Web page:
Teaching consent in the #MeToo age

With guidance for relationships and sex education in schools to be consulted on by Govt, how do we handle questions of sexual and verbal misconduct

By King’s Ely Principal, Sue Freestone 

The Government, in the first update to sex education  since 2000, is seeking to overhaul the curriculum to teach children as young as four about consent. The news comes as police figures revealed almost 30,000 reports of children sexually assaulting other youngsters over a four-year period. Meanwhile, the #MeToo  hashtag continues to expose a sorry history of  young people too afraid to come forward with stories of harassment and rape. With the shocking prevalence of intimidation and assault within our culture, it is perhaps time for schools to rethink how we handle the question of sexual  and verbal l misconduct. But how can we equip girls and boys with techniques to protect themselves in an often unjust, imperfect world, when each day seems to bring another revelation of sexual impropriety or abuse of power, most typically, but no means exclusively, by men over women? Easier said than done, of course. Many people who experience sex-based intimidation fail to tell anyone in authority about it, preferring instead to avoid the person in question, or to play down or deny the gravity of the situation. However, we neglect abuse of power or sexual predation at our peril.  

In schools the matter is addressed in PSHE education, through modelling correct behaviour, and via messages reiterated in assemblies; but are we appropriately specific? Are we inhibited by our concern that we may be corrupting rather than educating? More importantly, are we so conditioned ourselves that we fail to notice comments and accepted practice that reinforces centuries of prejudice and misplaced expectation?   As a woman, even I find myself guilty of laughing things off rather than challenging them; is that just because I am a woman? Things have moved on since the beginning of my own career in teaching, and in some respects things have gone too far and I often find myself speaking up in defence of men. But, from the age of bra-burning during my own formative years, we have regressed into a time when, once again and far more explicitly, a woman is judged and judges herself, by the quality of her skin, the size of her bust, the shapeliness of her thigh and her rating on social media. Boys are not far behind in their growing obsession with the way they look.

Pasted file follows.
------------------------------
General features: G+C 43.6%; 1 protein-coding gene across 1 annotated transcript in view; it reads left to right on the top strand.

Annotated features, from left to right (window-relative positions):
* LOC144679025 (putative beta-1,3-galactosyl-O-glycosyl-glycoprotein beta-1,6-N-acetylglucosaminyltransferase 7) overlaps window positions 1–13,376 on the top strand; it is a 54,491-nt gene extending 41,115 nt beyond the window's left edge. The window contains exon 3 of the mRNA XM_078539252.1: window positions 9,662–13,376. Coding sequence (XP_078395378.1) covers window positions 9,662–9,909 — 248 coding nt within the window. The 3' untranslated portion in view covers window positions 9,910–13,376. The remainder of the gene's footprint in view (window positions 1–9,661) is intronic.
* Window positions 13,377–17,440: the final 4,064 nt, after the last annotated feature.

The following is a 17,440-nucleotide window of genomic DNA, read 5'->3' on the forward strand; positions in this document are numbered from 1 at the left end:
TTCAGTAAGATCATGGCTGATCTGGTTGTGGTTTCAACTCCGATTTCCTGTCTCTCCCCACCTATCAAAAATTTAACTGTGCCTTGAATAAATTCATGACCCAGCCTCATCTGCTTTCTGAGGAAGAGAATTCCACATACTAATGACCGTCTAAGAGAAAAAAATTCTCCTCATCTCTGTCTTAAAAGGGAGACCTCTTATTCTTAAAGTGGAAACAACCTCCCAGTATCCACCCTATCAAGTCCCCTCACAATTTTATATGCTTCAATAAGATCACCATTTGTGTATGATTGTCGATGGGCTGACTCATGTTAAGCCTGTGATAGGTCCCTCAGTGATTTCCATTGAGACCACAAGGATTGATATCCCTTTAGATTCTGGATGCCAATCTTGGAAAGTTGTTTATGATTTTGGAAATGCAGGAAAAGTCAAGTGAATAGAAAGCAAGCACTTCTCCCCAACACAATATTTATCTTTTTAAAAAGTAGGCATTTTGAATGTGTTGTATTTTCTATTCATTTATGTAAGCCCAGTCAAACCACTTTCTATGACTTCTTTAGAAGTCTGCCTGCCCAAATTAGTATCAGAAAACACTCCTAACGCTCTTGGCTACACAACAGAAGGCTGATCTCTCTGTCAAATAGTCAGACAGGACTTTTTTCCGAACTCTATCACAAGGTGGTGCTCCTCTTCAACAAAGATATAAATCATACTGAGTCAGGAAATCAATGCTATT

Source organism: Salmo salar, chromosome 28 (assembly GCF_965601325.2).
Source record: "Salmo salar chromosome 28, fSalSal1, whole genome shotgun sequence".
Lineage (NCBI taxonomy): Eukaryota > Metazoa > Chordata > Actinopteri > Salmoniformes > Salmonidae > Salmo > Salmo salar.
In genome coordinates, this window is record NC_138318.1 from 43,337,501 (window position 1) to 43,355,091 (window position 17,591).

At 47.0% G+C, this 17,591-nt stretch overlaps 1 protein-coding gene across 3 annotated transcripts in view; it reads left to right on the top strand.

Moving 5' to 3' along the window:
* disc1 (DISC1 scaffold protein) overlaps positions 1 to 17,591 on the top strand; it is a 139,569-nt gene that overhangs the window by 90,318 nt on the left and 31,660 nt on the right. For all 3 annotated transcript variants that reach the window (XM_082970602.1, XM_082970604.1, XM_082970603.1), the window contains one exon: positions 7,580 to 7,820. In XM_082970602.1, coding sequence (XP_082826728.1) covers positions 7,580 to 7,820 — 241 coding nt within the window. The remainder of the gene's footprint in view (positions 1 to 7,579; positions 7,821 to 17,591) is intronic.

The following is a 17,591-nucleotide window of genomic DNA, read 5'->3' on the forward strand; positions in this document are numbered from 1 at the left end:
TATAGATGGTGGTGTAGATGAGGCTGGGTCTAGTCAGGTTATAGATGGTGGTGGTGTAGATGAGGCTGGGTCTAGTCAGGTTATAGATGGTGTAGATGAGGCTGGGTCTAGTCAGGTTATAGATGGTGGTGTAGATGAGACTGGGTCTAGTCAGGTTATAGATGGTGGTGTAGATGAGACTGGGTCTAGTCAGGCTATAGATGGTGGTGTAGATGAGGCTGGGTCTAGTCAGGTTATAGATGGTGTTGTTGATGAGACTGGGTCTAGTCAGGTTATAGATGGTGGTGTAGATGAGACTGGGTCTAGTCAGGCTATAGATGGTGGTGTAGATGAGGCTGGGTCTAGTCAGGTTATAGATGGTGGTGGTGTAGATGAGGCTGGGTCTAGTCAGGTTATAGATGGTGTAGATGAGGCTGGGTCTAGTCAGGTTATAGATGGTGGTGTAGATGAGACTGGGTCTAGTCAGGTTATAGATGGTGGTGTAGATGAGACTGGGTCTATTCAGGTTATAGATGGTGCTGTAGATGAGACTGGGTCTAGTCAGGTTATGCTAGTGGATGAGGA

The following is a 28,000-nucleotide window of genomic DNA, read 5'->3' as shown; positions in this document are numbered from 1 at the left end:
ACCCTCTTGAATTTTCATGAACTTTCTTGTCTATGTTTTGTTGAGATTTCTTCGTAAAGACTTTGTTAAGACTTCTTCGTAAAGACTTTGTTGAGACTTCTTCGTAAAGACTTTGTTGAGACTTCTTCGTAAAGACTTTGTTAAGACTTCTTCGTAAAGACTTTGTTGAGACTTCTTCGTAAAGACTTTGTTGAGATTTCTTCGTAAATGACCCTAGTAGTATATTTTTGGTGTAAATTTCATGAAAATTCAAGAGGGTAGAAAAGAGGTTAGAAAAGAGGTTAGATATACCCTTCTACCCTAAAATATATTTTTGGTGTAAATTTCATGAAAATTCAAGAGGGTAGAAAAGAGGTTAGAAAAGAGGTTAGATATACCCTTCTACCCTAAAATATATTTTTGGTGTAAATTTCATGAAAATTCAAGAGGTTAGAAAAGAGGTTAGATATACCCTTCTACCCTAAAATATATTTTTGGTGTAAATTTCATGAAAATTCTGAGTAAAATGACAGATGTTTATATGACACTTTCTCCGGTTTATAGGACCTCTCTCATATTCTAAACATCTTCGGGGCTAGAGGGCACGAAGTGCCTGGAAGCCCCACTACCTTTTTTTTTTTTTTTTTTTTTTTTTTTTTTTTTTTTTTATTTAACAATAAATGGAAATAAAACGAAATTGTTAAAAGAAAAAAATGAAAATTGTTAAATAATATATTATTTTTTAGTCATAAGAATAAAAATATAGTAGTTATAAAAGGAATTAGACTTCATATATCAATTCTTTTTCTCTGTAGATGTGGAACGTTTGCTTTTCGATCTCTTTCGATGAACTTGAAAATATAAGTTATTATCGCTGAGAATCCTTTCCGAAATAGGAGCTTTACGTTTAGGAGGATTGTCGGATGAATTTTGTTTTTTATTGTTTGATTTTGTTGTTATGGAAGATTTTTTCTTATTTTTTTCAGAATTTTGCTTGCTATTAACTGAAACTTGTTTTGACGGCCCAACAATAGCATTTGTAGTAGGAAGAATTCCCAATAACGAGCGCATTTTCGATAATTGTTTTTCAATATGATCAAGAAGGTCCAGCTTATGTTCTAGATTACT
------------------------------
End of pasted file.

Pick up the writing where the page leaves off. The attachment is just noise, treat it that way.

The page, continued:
“I believe we can harness the energy of the #MeToo movement to open a valuable conversation with young people and an opportunity to model empowerment and change.” 

Where has it all gone wrong? If we are to equip our young adults to stand up to sexual predators, be they manifest in the Harvey Weinsteins and Kevin Spaceys of tomorrow, or in outwardly idle but corrosive banter, we have to do more to instill in them a sense of their own value; equal to that of any other human being, regardless of status. While we seek to protect innocence, the world gets on with exposing ever-younger children to all manner of pornography and disfigured expectation. Our pupils should feel able to speak out if they are exposed to people who commit sexual crimes. Always a concern associated with adolescence, we cannot start educating children too young. It is time to fight back and, as is so often the case, it is only through education that such fundamental societal change can be engineered.  

I believe we can harness the energy of the #MeToo movement to open a valuable conversation with young people and an opportunity to model empowerment and change. Teachers know their pupils and how to deal with sensitive topics. If the young adults in our schools are to become the first generation to call time on sexual offenders, we need to build their belief in their own intrinsic worth and the empowerment born of standing up to menace. 

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